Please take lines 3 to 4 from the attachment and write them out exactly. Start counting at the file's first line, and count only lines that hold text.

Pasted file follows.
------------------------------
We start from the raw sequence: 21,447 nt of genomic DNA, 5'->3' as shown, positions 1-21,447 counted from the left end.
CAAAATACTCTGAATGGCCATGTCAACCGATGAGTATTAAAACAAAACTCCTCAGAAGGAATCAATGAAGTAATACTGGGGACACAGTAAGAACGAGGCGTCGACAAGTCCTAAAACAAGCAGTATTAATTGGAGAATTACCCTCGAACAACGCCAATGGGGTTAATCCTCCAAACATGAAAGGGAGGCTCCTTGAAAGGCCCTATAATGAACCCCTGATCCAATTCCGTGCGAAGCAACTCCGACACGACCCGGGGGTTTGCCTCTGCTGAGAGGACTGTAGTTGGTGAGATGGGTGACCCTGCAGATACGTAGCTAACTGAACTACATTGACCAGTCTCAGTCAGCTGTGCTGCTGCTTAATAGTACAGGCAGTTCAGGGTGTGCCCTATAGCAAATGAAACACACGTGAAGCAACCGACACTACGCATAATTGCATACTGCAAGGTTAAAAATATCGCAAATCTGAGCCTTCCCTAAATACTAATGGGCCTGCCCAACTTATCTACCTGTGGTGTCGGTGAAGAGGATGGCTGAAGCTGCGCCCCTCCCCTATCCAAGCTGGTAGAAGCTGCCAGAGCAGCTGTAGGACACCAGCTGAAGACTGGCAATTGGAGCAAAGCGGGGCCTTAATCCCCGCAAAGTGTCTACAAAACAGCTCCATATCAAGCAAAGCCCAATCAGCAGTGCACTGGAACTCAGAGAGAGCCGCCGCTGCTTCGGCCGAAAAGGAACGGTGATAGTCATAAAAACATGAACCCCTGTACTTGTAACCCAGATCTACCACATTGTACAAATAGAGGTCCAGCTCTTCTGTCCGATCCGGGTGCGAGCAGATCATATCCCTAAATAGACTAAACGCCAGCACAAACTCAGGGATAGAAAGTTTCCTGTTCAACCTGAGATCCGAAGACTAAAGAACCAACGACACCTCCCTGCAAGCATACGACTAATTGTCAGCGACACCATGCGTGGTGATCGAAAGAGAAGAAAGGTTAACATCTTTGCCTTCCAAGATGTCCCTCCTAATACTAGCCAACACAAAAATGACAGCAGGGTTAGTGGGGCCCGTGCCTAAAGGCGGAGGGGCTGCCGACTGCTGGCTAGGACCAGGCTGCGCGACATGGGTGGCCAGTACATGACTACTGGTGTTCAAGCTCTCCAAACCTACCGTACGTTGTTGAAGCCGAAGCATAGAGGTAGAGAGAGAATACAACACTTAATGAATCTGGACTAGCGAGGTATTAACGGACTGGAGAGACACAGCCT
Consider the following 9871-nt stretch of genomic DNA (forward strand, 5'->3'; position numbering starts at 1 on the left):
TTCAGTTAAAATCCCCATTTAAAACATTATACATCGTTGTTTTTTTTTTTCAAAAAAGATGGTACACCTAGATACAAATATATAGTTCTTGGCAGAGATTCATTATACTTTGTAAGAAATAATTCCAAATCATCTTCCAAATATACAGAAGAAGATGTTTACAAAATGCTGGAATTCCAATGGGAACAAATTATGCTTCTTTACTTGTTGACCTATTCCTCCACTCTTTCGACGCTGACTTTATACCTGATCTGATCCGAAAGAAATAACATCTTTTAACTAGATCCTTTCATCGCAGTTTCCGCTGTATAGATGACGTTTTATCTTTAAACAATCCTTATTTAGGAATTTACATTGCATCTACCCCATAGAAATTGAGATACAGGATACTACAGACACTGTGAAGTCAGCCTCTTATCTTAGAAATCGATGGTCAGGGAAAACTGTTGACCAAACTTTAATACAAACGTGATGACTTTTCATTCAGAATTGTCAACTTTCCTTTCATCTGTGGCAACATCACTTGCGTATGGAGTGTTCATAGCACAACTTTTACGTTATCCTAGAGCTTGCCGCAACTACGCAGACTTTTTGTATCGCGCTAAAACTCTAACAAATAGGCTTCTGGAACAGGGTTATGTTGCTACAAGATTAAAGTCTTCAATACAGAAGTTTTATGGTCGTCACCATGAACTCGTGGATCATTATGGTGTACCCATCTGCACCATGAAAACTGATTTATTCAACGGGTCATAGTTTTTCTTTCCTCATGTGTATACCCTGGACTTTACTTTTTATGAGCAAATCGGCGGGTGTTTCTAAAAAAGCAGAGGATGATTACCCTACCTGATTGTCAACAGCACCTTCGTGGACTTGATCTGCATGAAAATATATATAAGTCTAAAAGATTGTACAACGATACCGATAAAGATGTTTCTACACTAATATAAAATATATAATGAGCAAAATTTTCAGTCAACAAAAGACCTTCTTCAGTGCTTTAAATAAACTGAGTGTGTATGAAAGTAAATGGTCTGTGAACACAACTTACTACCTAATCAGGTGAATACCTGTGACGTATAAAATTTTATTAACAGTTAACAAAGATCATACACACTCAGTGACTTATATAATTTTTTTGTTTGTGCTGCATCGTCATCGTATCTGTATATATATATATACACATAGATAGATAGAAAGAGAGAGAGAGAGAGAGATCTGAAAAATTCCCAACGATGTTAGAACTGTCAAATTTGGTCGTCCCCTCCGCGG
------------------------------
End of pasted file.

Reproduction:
Consider the following 9871-nt stretch of genomic DNA (forward strand, 5'->3'; position numbering starts at 1 on the left):
TTCAGTTAAAATCCCCATTTAAAACATTATACATCGTTGTTTTTTTTTTTCAAAAAAGATGGTACACCTAGATACAAATATATAGTTCTTGGCAGAGATTCATTATACTTTGTAAGAAATAATTCCAAATCATCTTCCAAATATACAGAAGAAGATGTTTACAAAATGCTGGAATTCCAATGGGAACAAATTATGCTTCTTTACTTGTTGACCTATTCCTCCACTCTTTCGACGCTGACTTTATACCTGATCTGATCCGAAAGAAATAACATCTTTTAACTAGATCCTTTCATCGCAGTTTCCGCTGTATAGATGACGTTTTATCTTTAAACAATCCTTATTTAGGAATTTACATTGCATCTACCCCATAGAAATTGAGATACAGGATACTACAGACACTGTGAAGTCAGCCTCTTATCTTAGAAATCGATGGTCAGGGAAAACTGTTGACCAAACTTTAATACAAACGTGATGACTTTTCATTCAGAATTGTCAACTTTCCTTTCATCTGTGGCAACATCACTTGCGTATGGAGTGTTCATAGCACAACTTTTACGTTATCCTAGAGCTTGCCGCAACTACGCAGACTTTTTGTATCGCGCTAAAACTCTAACAAATAGGCTTCTGGAACAGGGTTATGTTGCTACAAGATTAAAGTCTTCAATACAGAAGTTTTATGGTCGTCACCATGAACTCGTGGATCATTATGGTGTACCCATCTGCACCATGAAAACTGATTTATTCAACGGGTCATAGTTTTTCTTTCCTCATGTGTATACCCTGGACTTTACTTTTTATGAGCAAATCGGCGGGTGTTTCTAAAAAAGCAGAGGATGATTACCCTACCTGATTGTCAACAGCACCTTCGTGGACTTGATCTGCATGAAAATATATATAAGTCTAAAAGATTGTACAACGATACCGATAAAGATGTTTCTACACTAATATAAAATATATAATGAGCAAAATTTTCAGTCAACAAAAGACCTTCTTCAGTGCTTTAAATAAACTGAGTGTGTATGAAAGTAAATGGTCTGTGAACACAACTTACTACCTAATCAGGTGAATACCTGTGACGTATAAAATTTTATTAACAGTTAACAAAGATCATACACACTCAGTGACTTATATAATTTTTTTGTTTGTGCTGCATCGTCATCGTATCTGTATATATATATATACACATAGATAGATAGAAAGAGAGAGAGAGAGAGAGATCTGAAAAATTCCCAACGATGTTAGAACTGTCAAATTTGGTCGTCCCCTCCGCGG